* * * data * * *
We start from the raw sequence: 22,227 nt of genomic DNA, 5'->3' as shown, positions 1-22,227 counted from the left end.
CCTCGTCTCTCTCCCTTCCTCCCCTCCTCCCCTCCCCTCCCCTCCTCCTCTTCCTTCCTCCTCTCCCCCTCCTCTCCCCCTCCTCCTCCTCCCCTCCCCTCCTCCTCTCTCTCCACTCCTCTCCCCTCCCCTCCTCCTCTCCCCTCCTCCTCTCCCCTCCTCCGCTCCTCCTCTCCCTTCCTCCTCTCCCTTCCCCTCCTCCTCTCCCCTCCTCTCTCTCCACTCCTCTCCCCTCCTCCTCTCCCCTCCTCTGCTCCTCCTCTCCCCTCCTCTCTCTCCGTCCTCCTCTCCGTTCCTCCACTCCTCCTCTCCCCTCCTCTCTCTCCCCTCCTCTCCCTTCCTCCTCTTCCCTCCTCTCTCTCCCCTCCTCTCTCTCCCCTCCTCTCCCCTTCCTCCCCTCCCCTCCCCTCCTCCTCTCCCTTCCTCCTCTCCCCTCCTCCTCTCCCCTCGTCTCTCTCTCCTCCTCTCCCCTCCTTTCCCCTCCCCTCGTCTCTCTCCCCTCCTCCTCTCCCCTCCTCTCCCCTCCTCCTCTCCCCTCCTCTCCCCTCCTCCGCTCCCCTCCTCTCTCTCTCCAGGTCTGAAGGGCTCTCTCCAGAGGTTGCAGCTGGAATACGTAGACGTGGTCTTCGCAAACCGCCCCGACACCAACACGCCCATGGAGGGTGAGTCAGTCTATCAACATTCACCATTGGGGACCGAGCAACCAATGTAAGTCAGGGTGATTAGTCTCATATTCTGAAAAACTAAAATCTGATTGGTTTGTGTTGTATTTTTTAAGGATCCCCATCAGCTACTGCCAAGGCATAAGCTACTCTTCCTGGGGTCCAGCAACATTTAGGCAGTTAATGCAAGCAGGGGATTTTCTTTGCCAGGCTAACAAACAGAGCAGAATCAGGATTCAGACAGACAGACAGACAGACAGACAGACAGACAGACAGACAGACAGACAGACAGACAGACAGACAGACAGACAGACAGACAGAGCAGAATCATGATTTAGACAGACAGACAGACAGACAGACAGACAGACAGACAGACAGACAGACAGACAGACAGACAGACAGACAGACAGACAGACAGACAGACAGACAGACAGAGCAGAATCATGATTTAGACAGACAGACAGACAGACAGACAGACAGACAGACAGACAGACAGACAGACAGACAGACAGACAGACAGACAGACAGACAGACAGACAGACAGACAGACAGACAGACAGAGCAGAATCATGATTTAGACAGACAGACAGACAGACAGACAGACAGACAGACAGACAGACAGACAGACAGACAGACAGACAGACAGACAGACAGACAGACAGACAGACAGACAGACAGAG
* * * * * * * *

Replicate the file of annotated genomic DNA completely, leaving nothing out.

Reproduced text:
We start from the raw sequence: 22,227 nt of genomic DNA, 5'->3' as shown, positions 1-22,227 counted from the left end.
CCTCGTCTCTCTCCCTTCCTCCCCTCCTCCCCTCCCCTCCCCTCCTCCTCTTCCTTCCTCCTCTCCCCCTCCTCTCCCCCTCCTCCTCCTCCCCTCCCCTCCTCCTCTCTCTCCACTCCTCTCCCCTCCCCTCCTCCTCTCCCCTCCTCCTCTCCCCTCCTCCGCTCCTCCTCTCCCTTCCTCCTCTCCCTTCCCCTCCTCCTCTCCCCTCCTCTCTCTCCACTCCTCTCCCCTCCTCCTCTCCCCTCCTCTGCTCCTCCTCTCCCCTCCTCTCTCTCCGTCCTCCTCTCCGTTCCTCCACTCCTCCTCTCCCCTCCTCTCTCTCCCCTCCTCTCCCTTCCTCCTCTTCCCTCCTCTCTCTCCCCTCCTCTCTCTCCCCTCCTCTCCCCTTCCTCCCCTCCCCTCCCCTCCTCCTCTCCCTTCCTCCTCTCCCCTCCTCCTCTCCCCTCGTCTCTCTCTCCTCCTCTCCCCTCCTTTCCCCTCCCCTCGTCTCTCTCCCCTCCTCCTCTCCCCTCCTCTCCCCTCCTCCTCTCCCCTCCTCTCCCCTCCTCCGCTCCCCTCCTCTCTCTCTCCAGGTCTGAAGGGCTCTCTCCAGAGGTTGCAGCTGGAATACGTAGACGTGGTCTTCGCAAACCGCCCCGACACCAACACGCCCATGGAGGGTGAGTCAGTCTATCAACATTCACCATTGGGGACCGAGCAACCAATGTAAGTCAGGGTGATTAGTCTCATATTCTGAAAAACTAAAATCTGATTGGTTTGTGTTGTATTTTTTAAGGATCCCCATCAGCTACTGCCAAGGCATAAGCTACTCTTCCTGGGGTCCAGCAACATTTAGGCAGTTAATGCAAGCAGGGGATTTTCTTTGCCAGGCTAACAAACAGAGCAGAATCAGGATTCAGACAGACAGACAGACAGACAGACAGACAGACAGACAGACAGACAGACAGACAGACAGACAGACAGACAGACAGACAGACAGAGCAGAATCATGATTTAGACAGACAGACAGACAGACAGACAGACAGACAGACAGACAGACAGACAGACAGACAGACAGACAGACAGACAGACAGACAGACAGACAGACAGACAGAGCAGAATCATGATTTAGACAGACAGACAGACAGACAGACAGACAGACAGACAGACAGACAGACAGACAGACAGACAGACAGACAGACAGACAGACAGACAGACAGACAGACAGACAGACAGACAGAGCAGAATCATGATTTAGACAGACAGACAGACAGACAGACAGACAGACAGACAGACAGACAGACAGACAGACAGACAGACAGACAGACAGACAGACAGACAGACAGACAGACAGACAGAG